THE EARLY MARK OF MAN
For more than 10,000 years people have trod the Yellowstone wilderness. In the beginning human visits were rare and brief. Those who approached the vicinity of Yellowstone were already many generations and thousands of miles removed from their ancestral Asian origins, and most of them in the early days came to the region to hunt rather than to live.
The first men arrived during the decline of the last ice age. Their small and highly mobile population possessed a limited material culture and left little physical evidence of their presencemainly distinctive stone tools and projectile points now classified under such terms as "Folsom" and "Clovis." They traveled along rivers and down major valleys in pursuit of such denizens of the ice age as the mammoth, the ancestral horse, and the giant bison, as well as the familiar animals of today. They supplemented game with berries, seeds, and roots. Though they were few in number, their weapons and tools made them comparatively efficient, and their hunting, combined with the warming of the climate, may have contributed to the disappearance of many primeval mammals. When the last glacial stage ended about 8,500 years ago, many animals that were adapted to colder, wetter conditions became extinct. This environmental change also altered the habits of man.
As the climate in the Yellowstone region warmed up, the surrounding plains grew extremely hot and dry but mountainous areas remained well watered. The population in the region increased steadily as a new lifewayhunting for small game and foraging for plantsreplaced the endless wandering of the original hunters. Hunting could be done more efficiently after the small bands acquired the bow and arrow, and so large game became more prominent in the diet of man in Yellowstone.
By about 1600 Yellowstone was occupied by semi-nomadic populations that left many stone tools and projectile points, domestic utensils, and campsites. When the horse arrived in the high country of the West in the late 17th century, it upset old Indian patterns of living, and in some places produced entirely new cultures. The Indians could now follow the bison herds and other gregarious game of the plains. Mountain areas, more difficult to travel over by horseback, rapidly lost much of their population. When the first frontiersmen came to Yellowstone in the early 19th century, few people were living there. Only occasional hunting parties of Crows, Blackfeet, and Bannocks crossed its vastness, while small bands of Shoshones lived in its mountains.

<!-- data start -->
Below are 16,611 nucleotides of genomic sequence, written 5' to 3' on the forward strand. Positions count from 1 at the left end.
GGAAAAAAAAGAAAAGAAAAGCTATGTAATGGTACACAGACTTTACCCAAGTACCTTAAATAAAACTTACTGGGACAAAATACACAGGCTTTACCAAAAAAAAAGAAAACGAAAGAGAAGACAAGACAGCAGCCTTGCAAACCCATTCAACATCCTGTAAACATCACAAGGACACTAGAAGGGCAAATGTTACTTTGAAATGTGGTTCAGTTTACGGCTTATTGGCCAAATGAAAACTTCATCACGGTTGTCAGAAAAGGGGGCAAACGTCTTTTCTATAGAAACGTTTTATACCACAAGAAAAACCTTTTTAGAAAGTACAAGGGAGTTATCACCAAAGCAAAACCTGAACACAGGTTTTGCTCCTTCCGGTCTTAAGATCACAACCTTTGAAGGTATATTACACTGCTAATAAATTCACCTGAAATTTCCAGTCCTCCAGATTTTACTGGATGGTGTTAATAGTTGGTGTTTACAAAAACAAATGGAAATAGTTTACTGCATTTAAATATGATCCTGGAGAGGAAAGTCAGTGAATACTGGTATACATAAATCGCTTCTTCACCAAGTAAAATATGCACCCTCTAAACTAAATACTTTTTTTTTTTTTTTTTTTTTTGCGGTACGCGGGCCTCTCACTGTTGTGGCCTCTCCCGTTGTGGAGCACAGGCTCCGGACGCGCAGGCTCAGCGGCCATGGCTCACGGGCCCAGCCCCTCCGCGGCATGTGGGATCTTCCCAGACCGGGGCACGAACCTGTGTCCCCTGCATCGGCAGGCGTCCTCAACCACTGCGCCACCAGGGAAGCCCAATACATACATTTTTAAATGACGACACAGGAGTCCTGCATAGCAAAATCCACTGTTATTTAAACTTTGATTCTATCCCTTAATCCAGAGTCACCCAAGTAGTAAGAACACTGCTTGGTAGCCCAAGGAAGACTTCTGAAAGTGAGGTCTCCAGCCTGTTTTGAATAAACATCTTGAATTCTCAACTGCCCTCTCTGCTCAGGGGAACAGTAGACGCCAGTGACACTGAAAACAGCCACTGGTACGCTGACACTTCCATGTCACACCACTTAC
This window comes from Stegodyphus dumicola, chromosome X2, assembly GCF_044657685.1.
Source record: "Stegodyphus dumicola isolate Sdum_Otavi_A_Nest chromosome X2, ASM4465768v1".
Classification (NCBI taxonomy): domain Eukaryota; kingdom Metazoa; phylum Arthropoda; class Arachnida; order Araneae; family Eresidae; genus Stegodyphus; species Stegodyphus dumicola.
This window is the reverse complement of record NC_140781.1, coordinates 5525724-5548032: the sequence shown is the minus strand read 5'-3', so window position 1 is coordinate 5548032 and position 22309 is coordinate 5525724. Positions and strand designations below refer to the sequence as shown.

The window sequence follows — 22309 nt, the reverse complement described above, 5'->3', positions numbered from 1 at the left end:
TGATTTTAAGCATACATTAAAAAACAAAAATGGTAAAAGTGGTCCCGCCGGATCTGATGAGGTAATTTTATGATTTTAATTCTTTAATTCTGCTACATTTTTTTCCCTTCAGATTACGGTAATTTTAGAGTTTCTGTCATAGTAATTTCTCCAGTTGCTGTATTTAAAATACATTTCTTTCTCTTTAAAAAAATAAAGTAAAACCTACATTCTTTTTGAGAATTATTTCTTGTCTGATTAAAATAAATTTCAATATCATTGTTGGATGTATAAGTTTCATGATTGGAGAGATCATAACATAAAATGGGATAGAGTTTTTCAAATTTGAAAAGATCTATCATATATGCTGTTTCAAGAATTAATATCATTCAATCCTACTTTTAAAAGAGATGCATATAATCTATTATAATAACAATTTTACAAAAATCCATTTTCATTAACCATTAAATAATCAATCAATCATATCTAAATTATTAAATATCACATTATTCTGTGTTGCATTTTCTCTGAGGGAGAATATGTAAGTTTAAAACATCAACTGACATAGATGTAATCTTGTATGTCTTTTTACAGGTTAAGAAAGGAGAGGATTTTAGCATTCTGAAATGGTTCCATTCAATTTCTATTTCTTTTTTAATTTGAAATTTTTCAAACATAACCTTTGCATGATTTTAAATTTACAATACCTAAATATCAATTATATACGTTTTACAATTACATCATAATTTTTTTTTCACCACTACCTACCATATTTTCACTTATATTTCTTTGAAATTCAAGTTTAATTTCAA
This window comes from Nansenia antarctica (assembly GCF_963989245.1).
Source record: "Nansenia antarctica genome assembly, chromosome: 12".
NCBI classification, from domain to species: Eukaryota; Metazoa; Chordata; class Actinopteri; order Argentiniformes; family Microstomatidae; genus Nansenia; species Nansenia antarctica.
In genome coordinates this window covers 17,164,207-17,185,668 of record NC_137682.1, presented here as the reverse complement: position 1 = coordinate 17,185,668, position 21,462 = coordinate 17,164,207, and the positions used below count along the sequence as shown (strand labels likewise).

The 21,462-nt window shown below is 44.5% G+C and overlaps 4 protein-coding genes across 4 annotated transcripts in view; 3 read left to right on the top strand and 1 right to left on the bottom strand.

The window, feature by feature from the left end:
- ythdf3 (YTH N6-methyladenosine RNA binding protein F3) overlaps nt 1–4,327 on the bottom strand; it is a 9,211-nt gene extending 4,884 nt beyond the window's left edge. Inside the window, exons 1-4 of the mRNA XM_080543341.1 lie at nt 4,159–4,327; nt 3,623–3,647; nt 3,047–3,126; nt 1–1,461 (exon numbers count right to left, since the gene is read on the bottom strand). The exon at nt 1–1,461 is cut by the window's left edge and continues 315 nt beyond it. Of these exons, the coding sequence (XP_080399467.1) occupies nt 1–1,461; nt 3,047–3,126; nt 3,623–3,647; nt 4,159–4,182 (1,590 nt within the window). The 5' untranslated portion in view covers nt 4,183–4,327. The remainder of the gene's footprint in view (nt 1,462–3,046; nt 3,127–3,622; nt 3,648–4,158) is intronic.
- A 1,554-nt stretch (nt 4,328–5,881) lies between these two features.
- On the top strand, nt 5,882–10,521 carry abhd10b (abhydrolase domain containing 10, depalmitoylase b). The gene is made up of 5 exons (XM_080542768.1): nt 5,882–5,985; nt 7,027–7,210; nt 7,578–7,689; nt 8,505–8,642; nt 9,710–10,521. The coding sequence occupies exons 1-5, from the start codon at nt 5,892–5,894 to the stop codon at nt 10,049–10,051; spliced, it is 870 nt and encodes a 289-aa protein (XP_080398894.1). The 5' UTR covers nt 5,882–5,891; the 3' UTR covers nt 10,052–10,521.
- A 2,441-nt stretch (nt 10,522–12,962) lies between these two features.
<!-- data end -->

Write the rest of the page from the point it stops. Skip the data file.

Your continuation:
The Crows occupied the country generally east of the park and the Blackfeet that to the north. The Shoshonean Bannocks and probably other tribes of the plateaus to the northwest traversed the park annually to hunt on the plains to the east. But other Shoshonean groups were probably more influenced by the horse. They had been pushing northward along the eastern edge of the Great Basin (west and south of the park), and the acquisition of horses both intensified this movement and scattered them in diverse bands. About 1700 the Comanches separated themselves from the rest of the Western Shoshones and moved southeastward into the plains. Most of the Shoshones hunted in the open areas west and south of Yellowstone. But some, either through the conservatism of their culture or the lack of opportunity, did not acquire horses. They continued to hunt and forage on foot in the mountains of Yellowstone, where there was little competition. A band of these people occupied the highlands until 1871, when they rejoined their kinsmen on the Wind River Reservation in west-central Wyoming. Because of the importance of mountain sheep in their diet, they had become known as "Sheepeaters." Their occupation left no more mark on the land than did the occasional visits of Crows, Blackfeet, or other Shoshones. After they left and the tribes from the outside ceased to hunt in Yellowstone, there remained only the scattered ruins of the hearth sites and brush lodges that had once been their simple homes.
Last Updated: 04-Nov-2009